Trends in participation
Trends in Participation
Detailed national data concerning the levels
of different types of recreation is scarce. The General Household
Survey, Living in Britain (1998), produced by the Office of
National Statistics, does provide some useful data on recreational
activities, including the following:
- informal activities, such as walking or cycling, are the
most popular pursuits
- walking is the most popular activity with an estimated 68.2%
of the population undertaking at least one leisure walk of
2 miles or more per year
- cycling is the second most popular activity with an estimated
21.4% of the population undertaking this activity
- watersport activities are also popular. It is estimated
that almost 1 million people take part in sailing and motorboating
activities each year
For water-based recreation, the only detailed
national survey was undertaken by Leisure Consultants in 1989.
As this survey was carried out at the height of the leisure
boom in the late eighties and is nearly ten years old, it has
been used only sparingly in this report. More up-to-date activity-specific
information is used wherever throughout this report.
The table below summarises the information
which is available concerning recreational participation.
The seasonal variations of different activities
can have implications for nature conservation. For example,
management schemes may only be required for part of the year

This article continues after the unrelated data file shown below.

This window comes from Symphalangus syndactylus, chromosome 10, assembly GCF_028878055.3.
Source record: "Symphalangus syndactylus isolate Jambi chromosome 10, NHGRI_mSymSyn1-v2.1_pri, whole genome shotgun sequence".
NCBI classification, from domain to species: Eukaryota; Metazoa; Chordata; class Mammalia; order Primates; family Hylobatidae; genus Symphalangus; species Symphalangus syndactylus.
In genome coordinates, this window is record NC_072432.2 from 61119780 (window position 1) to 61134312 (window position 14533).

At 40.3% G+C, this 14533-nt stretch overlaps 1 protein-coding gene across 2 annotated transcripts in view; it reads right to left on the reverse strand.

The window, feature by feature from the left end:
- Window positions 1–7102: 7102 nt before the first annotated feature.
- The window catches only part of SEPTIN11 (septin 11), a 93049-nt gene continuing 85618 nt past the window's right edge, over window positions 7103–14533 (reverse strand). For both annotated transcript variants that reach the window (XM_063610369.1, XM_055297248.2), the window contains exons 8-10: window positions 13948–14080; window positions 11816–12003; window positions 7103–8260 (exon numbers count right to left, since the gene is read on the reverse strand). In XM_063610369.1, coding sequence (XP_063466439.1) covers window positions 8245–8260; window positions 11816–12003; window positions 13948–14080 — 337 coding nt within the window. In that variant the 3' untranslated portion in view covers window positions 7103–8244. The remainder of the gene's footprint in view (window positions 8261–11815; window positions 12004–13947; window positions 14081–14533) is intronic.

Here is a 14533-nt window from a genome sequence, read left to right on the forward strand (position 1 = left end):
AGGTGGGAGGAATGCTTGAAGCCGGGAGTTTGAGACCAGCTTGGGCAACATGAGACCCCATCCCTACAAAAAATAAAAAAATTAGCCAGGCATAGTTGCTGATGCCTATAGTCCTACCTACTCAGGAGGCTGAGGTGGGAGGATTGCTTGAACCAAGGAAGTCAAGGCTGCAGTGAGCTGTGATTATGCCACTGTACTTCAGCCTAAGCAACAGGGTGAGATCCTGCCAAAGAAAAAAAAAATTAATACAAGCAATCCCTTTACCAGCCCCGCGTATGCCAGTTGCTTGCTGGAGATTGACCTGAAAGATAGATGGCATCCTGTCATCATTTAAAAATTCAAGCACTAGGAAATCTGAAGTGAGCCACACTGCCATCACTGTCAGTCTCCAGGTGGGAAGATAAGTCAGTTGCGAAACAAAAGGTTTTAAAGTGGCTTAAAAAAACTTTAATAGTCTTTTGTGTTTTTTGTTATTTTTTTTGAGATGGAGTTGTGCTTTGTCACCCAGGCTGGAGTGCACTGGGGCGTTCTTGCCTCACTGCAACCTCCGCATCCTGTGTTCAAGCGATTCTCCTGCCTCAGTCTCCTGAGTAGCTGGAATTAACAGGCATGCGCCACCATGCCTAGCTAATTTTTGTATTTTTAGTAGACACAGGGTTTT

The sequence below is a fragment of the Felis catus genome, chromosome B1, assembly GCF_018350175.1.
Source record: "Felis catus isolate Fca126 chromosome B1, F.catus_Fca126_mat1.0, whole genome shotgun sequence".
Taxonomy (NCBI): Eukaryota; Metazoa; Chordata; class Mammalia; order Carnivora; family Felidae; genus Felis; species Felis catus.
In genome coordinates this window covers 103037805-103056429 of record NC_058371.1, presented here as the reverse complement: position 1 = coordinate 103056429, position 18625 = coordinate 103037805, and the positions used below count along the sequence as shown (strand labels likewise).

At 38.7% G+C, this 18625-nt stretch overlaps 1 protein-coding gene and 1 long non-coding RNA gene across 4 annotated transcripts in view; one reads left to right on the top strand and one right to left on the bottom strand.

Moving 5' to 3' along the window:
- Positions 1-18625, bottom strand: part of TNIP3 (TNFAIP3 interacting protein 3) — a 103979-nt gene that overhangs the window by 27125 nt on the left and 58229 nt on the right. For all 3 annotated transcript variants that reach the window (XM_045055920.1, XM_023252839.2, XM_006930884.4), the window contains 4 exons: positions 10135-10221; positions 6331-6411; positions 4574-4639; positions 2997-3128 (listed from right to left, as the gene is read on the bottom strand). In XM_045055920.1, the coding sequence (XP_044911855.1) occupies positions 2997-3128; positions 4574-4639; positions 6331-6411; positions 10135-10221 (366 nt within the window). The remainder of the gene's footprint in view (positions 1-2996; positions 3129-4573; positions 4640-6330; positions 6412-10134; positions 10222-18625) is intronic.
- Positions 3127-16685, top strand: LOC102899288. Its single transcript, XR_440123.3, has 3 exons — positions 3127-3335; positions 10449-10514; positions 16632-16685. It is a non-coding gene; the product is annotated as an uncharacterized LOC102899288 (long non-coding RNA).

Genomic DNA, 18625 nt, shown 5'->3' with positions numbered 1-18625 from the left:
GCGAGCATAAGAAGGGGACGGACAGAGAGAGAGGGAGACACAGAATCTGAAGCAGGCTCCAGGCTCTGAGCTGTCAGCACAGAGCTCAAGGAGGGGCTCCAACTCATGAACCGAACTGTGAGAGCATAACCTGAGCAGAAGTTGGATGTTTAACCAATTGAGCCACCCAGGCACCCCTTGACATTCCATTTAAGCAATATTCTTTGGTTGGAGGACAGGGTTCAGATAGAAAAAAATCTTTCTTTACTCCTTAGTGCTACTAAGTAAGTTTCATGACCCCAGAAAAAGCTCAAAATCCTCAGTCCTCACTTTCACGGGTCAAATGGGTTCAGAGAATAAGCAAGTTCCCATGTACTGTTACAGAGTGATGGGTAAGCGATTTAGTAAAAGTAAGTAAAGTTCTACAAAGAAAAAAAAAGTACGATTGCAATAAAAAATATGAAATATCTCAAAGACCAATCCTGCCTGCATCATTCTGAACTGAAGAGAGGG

or not at all if the activity does not coincide with a sites
most sensitive periods.
The main seasons for activities are:
- for the majority of outdoor activities the peak season is
July to September
- shooting activities are linked to legal constraints and
generally occur in October to December
- walking remains popular throughout the year but also peaks
in July to September.
Trends in Participation
According to the House of Commons Environment
Committee Report on Leisure Impacts (1995), there is no evidence
to suggest that participation in any of the recreational activities
which take place in coastal areas is growing significantly or
has grown significantly over the last five years. This tends
to be confirmed by other available data on leisure participation.
Levels of club membership linked to specific
recreational activities can often provide a useful indication
of the extent to which an activity is formal or informal. This
is an important indicator as to the easy of reaching participants
with information passed through the clubs. In addition, many
clubs promote voluntary management measures at the local level
which, although often for safety or amenity purposes, may make
a positive contribution to nature conservation.
Membership levels summary